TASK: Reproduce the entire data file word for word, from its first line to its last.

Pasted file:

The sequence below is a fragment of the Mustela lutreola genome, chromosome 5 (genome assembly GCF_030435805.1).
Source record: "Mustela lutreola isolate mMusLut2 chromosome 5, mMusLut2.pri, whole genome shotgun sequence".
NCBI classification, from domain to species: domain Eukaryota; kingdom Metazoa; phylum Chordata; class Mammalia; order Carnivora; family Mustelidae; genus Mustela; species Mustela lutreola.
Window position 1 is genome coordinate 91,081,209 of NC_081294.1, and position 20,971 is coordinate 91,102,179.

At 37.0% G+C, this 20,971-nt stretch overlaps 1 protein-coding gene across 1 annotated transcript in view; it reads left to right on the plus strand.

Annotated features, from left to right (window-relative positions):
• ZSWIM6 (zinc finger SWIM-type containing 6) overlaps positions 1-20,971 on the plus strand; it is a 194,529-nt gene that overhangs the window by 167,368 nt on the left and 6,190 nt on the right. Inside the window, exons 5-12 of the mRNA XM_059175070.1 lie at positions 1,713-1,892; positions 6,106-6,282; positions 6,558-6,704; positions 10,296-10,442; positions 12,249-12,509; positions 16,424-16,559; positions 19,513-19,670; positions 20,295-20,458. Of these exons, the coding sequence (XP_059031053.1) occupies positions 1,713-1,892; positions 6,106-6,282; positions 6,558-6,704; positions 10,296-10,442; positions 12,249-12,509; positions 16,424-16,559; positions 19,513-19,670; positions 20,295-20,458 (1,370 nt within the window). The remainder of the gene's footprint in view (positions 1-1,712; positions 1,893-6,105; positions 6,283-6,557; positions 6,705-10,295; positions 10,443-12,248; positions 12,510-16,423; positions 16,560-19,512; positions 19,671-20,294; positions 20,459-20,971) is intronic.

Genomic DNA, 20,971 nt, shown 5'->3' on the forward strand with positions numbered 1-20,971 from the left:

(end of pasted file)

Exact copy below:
The sequence below is a fragment of the Mustela lutreola genome, chromosome 5 (genome assembly GCF_030435805.1).
Source record: "Mustela lutreola isolate mMusLut2 chromosome 5, mMusLut2.pri, whole genome shotgun sequence".
NCBI classification, from domain to species: domain Eukaryota; kingdom Metazoa; phylum Chordata; class Mammalia; order Carnivora; family Mustelidae; genus Mustela; species Mustela lutreola.
Window position 1 is genome coordinate 91,081,209 of NC_081294.1, and position 20,971 is coordinate 91,102,179.

At 37.0% G+C, this 20,971-nt stretch overlaps 1 protein-coding gene across 1 annotated transcript in view; it reads left to right on the plus strand.

Annotated features, from left to right (window-relative positions):
• ZSWIM6 (zinc finger SWIM-type containing 6) overlaps positions 1-20,971 on the plus strand; it is a 194,529-nt gene that overhangs the window by 167,368 nt on the left and 6,190 nt on the right. Inside the window, exons 5-12 of the mRNA XM_059175070.1 lie at positions 1,713-1,892; positions 6,106-6,282; positions 6,558-6,704; positions 10,296-10,442; positions 12,249-12,509; positions 16,424-16,559; positions 19,513-19,670; positions 20,295-20,458. Of these exons, the coding sequence (XP_059031053.1) occupies positions 1,713-1,892; positions 6,106-6,282; positions 6,558-6,704; positions 10,296-10,442; positions 12,249-12,509; positions 16,424-16,559; positions 19,513-19,670; positions 20,295-20,458 (1,370 nt within the window). The remainder of the gene's footprint in view (positions 1-1,712; positions 1,893-6,105; positions 6,283-6,557; positions 6,705-10,295; positions 10,443-12,248; positions 12,510-16,423; positions 16,560-19,512; positions 19,671-20,294; positions 20,459-20,971) is intronic.

Genomic DNA, 20,971 nt, shown 5'->3' on the forward strand with positions numbered 1-20,971 from the left: